Next on the list of top messes British children had been making include clothes covered in mud, make-up smeared everywhere, living room walls given the pen drawing treatment, and glitter.

Now we remember the infamous YouTube baby that covered himself in peanut butter, but it appears that our children have more expensive taste, with over a quarter of them covering themselves head to toe in face creams or other high-priced lotions.

Parents have been sharing some photos of their messy menaces, with everything from porridge to paint being smeared everywhere.

While the aftermaths of each scene is likely to be a nightmare to clean up, we just know that it’s hard to stay mad when they look so hilarious.

And despite the fact four out of five parents say that when their child is being quiet, they have a sense of dread, 61% said that when facing a mess, they are more likely to laugh than cry.

93% of parents say they would rather have messy but happy kids over bored yet clean children. As the old saying goes, ‘a dirty child is a happy child’ and ‘there’s no point crying over spilled milk’.

Psychologist Emma Kenny who was involved in the survey said, ‘The findings demonstrate that whilst every parent wishes that their child came with a stain-free guarantee – and in spite of spending nine hours every week tidying up after them – they still feel that messy play is an imperative part of childhood. 

‘Many studies have shown that a happy child thrives in their environment through creative expression. Young children do this through messy play as it is firstly fun, and secondly a fantastic way to change the environment around you. 

‘Whilst parents can often find cleaning up after their children frustrating, and a little exhausting, they also understand how important a sense of freedom is for their little ones. 

‘Children see the world as a large playground and that is what makes the fleeting years of childhood so special. Mud pies, mucky clothes and faces covered in dirt are commonplace for happy kids. 

‘Whilst this is understandably annoying for parents trying to keep a lovely home, it is symbolic of a happy child, who feels safe enough to be creatively free to express themselves.’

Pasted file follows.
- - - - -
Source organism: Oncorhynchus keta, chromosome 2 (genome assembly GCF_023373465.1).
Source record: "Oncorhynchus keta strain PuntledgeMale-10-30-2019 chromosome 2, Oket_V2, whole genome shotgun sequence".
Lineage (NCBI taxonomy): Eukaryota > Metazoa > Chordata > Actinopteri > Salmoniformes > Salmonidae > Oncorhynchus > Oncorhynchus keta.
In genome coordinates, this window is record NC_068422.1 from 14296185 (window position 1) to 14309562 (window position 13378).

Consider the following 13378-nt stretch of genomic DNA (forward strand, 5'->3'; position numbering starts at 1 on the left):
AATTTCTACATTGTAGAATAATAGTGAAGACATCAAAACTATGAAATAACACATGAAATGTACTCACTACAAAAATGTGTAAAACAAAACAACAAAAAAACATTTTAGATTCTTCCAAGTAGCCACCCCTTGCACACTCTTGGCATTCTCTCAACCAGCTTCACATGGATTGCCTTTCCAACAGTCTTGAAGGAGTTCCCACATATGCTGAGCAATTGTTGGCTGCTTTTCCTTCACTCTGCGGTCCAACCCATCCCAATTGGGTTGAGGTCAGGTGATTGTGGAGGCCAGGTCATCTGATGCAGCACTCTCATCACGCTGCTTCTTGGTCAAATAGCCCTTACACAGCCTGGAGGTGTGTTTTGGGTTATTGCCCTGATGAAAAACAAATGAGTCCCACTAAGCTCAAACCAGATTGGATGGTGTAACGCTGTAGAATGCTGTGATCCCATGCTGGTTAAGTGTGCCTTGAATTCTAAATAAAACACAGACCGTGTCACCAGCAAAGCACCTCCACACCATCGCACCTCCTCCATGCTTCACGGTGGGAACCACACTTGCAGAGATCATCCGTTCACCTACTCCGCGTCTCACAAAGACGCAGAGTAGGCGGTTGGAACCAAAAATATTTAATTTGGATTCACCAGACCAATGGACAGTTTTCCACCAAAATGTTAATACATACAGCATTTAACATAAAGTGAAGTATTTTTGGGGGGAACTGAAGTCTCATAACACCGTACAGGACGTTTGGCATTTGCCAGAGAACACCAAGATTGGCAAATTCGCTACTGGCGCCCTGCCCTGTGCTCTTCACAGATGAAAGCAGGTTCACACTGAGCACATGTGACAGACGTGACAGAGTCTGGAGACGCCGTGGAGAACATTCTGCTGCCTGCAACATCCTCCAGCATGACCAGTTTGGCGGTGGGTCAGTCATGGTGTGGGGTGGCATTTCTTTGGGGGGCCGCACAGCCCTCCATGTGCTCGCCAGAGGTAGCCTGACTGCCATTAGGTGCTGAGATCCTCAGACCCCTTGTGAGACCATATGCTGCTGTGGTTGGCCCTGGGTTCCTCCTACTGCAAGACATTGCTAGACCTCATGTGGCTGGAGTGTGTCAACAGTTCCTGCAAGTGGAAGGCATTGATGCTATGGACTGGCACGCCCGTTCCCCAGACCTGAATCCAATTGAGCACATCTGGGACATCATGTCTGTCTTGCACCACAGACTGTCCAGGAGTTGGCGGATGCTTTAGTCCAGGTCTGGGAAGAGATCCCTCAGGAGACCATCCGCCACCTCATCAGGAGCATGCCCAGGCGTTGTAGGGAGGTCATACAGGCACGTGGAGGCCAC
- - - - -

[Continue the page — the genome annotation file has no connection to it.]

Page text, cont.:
‘This study shows that cleaning up can be stressful, but creative and messy play is actually good for our kids,’ says Rosa Carpanini from Regina Blitz who commissioned the research. 

Do you have pictures of your little one causing havoc that you’d like to share?

Send them in at [email protected]

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Neighbours cast show off new social distancing rules on set

The Neighbours cast have given viewers a tour of the set to demonstrate how production has adapted under the new social-distancing measures amid the coronavirus pandemic.

Now that filming has resumed on the show, Takaya Honda, Matt Wilson, April Rose Pengilly and Tim Robards showed fans the changes that have been made to ensure the safety of the actors and staff.

The stars, who play David Tanaka, Aaron Brennan, Chloe Brennan and Pierce Greyson in the Australian soap, spared no detail and walked through a range of departments, including hair and make-up, the extras room and of course, the set.

Before even being allowed access onto the site, guests have to have the temperatures taken. Once they’ve got the all-clear, they’re good to go.

Wilson explained that the majority of the production has now gone digital, meaning that the soap’s scripts are all online.

Visit our live blog for the latest updates: Coronavirus news live

‘There’s absolutely minimal contact now,’ he said.

Honda added that the producers are working hard to rewrite scripts so that the cast can maintain their 1.5 metre distancing.

Meanwhile, Pengilly revealed that the producers have stepped in to serve as extras.

‘It makes me very nervous when it is the producers because they are the big bosses,’ she confessed.

The cast confirmed that while new rules mean there’s no kissing or touching on set, special camera techniques can be used to give off the illusion certain characters are closer than they are.

Speaking about the changes, Chris Oliver-Taylor — the chief executive of Freemantle Australia — said: ‘It’s going to look a bit odd.’

‘[But] Neighbours is a show that can get away with it.’ ‘We employ hundreds of staff who want to work and feel they can. It’s important we continue to produce a show that reaches millions of people in the UK and a significant audience in Australia.’

If you’ve got a soap or TV story, video or pictures get in touch by emailing us [email protected] – we’d love to hear from you.

Join the community by leaving a comment below and stay updated on all things soaps at our homepage.

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Bad Boys Spin-Off TV Show Is Happening On Fox

This year’s action sequel Bad Boys For Life was a big hit, and it showed that there was still plenty of interest in the action franchise, which stars Will Smith and Martin Lawrence. It might have been the first Bad Boys movie in 17 years, but a spin-off show quietly premiered back in May last year. Titled LA’s Finest, it focuses on Detective Syd Burnett, the character played by Gabrielle Union who appeared in 2003’s Bay Boys II. Season 1 of the series screened on the on-demand channel Spectrum, and it will make its network TV debut this fall.